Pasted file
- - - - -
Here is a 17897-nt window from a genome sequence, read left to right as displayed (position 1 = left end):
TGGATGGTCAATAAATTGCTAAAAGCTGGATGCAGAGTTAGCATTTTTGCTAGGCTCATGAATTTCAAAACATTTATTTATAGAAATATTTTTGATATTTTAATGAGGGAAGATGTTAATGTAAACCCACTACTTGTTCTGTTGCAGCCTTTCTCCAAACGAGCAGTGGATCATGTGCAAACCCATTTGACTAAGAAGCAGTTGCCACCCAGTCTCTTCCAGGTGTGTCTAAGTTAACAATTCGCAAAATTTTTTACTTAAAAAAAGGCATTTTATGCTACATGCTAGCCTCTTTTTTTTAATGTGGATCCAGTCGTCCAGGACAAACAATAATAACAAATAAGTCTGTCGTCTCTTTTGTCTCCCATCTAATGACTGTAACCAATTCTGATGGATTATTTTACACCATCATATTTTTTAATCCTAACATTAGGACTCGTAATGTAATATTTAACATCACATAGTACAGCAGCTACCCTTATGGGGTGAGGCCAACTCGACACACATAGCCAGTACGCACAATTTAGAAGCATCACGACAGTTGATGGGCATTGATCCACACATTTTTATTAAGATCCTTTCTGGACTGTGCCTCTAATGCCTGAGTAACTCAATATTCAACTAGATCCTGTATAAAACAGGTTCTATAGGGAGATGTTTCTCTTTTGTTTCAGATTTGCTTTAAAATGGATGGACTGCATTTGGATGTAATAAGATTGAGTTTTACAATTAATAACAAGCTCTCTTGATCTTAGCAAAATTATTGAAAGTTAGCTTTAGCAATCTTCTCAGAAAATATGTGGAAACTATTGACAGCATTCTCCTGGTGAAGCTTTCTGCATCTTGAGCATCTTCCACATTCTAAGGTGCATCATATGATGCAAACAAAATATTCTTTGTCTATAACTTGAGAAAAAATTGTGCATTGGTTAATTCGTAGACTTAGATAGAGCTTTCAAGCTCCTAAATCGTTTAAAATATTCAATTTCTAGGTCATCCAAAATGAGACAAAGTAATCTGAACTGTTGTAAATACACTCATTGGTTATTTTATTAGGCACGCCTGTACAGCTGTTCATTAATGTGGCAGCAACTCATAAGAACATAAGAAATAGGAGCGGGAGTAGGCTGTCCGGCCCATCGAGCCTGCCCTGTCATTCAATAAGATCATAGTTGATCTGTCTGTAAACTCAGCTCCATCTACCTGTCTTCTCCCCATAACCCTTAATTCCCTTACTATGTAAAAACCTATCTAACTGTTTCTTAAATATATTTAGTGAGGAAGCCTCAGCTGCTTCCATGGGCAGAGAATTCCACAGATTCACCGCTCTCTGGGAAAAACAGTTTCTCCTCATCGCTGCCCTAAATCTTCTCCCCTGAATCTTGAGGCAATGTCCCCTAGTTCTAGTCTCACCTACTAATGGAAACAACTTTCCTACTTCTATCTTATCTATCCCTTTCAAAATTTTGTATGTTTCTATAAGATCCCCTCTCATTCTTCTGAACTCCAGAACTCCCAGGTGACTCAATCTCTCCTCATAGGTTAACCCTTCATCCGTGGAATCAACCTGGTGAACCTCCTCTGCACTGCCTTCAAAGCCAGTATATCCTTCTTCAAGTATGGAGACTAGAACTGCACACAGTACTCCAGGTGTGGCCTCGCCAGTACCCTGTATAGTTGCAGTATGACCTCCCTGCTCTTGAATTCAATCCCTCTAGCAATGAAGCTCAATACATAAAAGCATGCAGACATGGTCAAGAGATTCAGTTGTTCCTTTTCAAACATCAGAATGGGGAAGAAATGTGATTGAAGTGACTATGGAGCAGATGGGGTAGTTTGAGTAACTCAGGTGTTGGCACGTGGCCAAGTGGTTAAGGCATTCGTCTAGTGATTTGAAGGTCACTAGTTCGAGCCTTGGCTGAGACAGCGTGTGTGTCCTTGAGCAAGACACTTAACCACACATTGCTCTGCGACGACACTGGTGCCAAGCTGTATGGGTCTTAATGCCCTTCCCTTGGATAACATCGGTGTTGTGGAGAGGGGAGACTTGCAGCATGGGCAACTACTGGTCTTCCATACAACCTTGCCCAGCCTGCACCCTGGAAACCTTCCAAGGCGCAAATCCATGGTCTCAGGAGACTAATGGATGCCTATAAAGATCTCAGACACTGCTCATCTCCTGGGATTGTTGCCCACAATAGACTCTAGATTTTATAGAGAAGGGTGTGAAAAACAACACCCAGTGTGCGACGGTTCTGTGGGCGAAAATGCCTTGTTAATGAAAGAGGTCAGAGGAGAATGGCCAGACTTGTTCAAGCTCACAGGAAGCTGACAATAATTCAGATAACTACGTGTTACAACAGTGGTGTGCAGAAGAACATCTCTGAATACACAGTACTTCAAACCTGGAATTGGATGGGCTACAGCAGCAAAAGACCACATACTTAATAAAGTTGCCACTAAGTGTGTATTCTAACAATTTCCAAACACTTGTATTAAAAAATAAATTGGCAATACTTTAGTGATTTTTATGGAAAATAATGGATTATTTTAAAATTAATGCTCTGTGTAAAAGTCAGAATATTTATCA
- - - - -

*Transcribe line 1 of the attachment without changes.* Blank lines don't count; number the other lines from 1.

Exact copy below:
Here is a 17897-nt window from a genome sequence, read left to right as displayed (position 1 = left end):